Cold Deck opens with a jazzy soundtrack and a warmly-lit montage of poker tables being played. The film zooms in on one particular table, where the players engage in emasculating ball-busting, each jab met with the same uproarious laughter.
One player, Bobby (Stefano Gallo), loses out to the clubs owner, Chips (Paul Sorvino), who takes sympathy on him and lends him some cash.
Bobby works in a factory, but his conversations are all on gambling. It is his lifestyle. Strapped for cash, barely able to pay for food, he still buys a lottery ticket. His worse-for-wear mother bemoans what tragedies will befall him if he continues gambling. It is the conventional addict archetype.
In spite of the conventionality of his character, Gallo (also the film’s co-writer) plays it well. There isn’t incredible depth to his addict character, but he carries the film through to the end.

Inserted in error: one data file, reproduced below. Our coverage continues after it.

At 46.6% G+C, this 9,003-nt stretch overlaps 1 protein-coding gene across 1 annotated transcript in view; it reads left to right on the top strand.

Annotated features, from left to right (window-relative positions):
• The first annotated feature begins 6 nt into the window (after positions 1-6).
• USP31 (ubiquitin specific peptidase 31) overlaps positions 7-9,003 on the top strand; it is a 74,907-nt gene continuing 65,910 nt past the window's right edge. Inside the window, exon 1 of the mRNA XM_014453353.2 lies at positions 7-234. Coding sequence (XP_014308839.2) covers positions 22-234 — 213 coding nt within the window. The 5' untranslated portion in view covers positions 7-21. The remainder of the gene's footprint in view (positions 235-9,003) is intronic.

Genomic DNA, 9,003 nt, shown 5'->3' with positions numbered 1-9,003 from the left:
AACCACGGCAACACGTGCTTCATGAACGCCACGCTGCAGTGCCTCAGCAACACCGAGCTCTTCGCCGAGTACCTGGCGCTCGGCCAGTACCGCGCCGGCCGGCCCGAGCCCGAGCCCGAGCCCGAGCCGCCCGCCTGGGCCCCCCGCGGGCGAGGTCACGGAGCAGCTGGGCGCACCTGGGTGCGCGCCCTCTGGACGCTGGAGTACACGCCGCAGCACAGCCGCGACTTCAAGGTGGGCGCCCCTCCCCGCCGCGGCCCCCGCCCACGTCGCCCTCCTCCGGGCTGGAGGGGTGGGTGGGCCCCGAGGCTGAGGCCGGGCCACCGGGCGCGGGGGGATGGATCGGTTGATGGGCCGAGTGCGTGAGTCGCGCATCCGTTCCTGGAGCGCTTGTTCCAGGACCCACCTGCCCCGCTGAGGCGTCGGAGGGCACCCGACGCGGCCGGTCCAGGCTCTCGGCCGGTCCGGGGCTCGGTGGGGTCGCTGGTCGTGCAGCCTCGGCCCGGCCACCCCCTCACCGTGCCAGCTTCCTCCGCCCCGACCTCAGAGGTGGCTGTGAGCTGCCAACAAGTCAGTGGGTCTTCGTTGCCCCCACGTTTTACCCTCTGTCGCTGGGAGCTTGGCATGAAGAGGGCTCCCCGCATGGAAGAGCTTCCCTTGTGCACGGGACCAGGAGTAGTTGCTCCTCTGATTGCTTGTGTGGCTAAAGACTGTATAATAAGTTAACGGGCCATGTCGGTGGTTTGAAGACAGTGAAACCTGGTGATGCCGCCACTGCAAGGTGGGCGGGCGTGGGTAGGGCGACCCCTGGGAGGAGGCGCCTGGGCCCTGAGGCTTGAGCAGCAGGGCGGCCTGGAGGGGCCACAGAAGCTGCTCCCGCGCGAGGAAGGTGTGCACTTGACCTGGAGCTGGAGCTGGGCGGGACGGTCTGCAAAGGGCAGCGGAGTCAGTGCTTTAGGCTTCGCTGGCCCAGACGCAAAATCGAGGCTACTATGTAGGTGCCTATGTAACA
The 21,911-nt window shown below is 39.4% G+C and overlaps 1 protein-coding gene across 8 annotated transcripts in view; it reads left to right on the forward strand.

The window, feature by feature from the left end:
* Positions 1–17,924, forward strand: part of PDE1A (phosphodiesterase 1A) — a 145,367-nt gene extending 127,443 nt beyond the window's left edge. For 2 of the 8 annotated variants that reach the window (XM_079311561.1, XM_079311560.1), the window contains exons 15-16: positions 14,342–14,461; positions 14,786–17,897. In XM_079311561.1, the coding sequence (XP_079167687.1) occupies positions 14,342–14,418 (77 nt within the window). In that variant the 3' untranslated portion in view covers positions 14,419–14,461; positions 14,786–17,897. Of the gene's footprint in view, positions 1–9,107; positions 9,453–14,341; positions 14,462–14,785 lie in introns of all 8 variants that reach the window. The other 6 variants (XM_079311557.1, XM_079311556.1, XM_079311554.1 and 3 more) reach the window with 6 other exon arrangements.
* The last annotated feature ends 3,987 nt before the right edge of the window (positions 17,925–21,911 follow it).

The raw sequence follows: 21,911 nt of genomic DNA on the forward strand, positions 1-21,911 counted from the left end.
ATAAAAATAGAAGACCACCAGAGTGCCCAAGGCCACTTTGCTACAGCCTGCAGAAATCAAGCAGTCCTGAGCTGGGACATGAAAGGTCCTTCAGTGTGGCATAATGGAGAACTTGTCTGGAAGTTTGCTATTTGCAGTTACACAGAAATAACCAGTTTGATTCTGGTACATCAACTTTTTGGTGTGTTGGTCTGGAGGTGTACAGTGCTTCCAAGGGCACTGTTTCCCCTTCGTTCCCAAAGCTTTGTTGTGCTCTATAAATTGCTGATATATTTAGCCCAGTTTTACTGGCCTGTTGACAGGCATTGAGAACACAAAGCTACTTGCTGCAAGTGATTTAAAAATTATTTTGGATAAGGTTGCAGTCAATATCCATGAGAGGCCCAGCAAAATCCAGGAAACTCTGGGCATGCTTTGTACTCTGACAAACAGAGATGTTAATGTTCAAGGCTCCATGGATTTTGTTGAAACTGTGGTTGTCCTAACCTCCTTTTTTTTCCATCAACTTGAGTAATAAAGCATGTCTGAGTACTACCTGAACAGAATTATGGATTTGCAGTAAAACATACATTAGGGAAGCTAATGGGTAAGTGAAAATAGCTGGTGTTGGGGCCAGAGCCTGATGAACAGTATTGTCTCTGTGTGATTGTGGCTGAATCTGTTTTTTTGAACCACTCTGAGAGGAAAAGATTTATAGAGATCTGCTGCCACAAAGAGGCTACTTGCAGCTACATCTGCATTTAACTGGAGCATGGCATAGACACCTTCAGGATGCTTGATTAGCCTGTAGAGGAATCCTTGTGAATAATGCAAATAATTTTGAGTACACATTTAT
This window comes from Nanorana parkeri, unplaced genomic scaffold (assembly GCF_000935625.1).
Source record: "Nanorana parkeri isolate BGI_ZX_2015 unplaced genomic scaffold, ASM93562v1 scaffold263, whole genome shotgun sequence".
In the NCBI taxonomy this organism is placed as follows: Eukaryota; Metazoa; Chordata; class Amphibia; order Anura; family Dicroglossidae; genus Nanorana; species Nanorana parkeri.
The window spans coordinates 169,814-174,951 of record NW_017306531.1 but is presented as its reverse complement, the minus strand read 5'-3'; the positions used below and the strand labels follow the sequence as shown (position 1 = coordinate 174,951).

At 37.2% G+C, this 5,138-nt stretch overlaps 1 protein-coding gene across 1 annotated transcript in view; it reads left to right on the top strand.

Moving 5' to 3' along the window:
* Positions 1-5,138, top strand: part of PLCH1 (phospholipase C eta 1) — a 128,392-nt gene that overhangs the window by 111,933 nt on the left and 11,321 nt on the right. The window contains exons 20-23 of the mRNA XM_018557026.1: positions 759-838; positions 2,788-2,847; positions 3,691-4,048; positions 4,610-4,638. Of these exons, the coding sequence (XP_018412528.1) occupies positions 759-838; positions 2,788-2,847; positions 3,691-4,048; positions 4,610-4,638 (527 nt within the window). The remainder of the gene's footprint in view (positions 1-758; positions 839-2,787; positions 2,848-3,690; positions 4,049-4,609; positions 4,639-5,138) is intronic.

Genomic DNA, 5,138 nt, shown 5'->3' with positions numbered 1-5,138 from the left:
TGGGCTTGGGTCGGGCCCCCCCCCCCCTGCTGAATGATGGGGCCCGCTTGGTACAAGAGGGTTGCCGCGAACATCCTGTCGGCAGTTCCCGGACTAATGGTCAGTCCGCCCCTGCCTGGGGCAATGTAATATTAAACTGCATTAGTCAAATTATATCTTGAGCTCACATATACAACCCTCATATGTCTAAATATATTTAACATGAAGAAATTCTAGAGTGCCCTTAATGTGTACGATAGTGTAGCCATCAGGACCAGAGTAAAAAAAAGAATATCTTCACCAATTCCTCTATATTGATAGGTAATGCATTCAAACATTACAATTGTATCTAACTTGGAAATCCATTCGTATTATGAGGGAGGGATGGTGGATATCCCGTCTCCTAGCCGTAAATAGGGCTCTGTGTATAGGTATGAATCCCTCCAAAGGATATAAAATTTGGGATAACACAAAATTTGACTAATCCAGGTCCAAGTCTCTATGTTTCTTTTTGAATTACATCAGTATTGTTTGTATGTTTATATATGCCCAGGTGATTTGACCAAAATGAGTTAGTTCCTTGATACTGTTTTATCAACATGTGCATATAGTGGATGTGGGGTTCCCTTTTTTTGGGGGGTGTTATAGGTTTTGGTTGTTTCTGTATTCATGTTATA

Turk (Robert Knepper), our antagonist for the proceedings, is equally conventional. He is cold and questionable, and is prone to take matters into his own, violent hands. He may be sinister, but his type has been overdone. In fact, his antics are downright comical given the nature of the plot.
At times, Bobby is a poker savant, lining up the odds and reading players like a World Poker Tournament champ. Other times, he is a flat out loser, betting on hopeless hands. It is a nagging inconsistency that serves only to drive the narrative forward.
Paul Sorvino is the one who steals the show. He has a relaxed naturalism in every scene that he is in.
Overall, the film wants to be Casino meets Rounders, but it never reaches up to either of those films’ high standards. It has its fun moments, but its blending of poker thriller and gangster drama don’t quite meet in the middle. And, in the end, it doesn’t bring anything astoundingly new to the mix.
If you want to watch Cold Deck, it is currently available to rent or buy on Amazon Instant Video here.
As always, thanks for reading!
Have you seen Cold Deck? If so, what did you think? Let me know in the comments!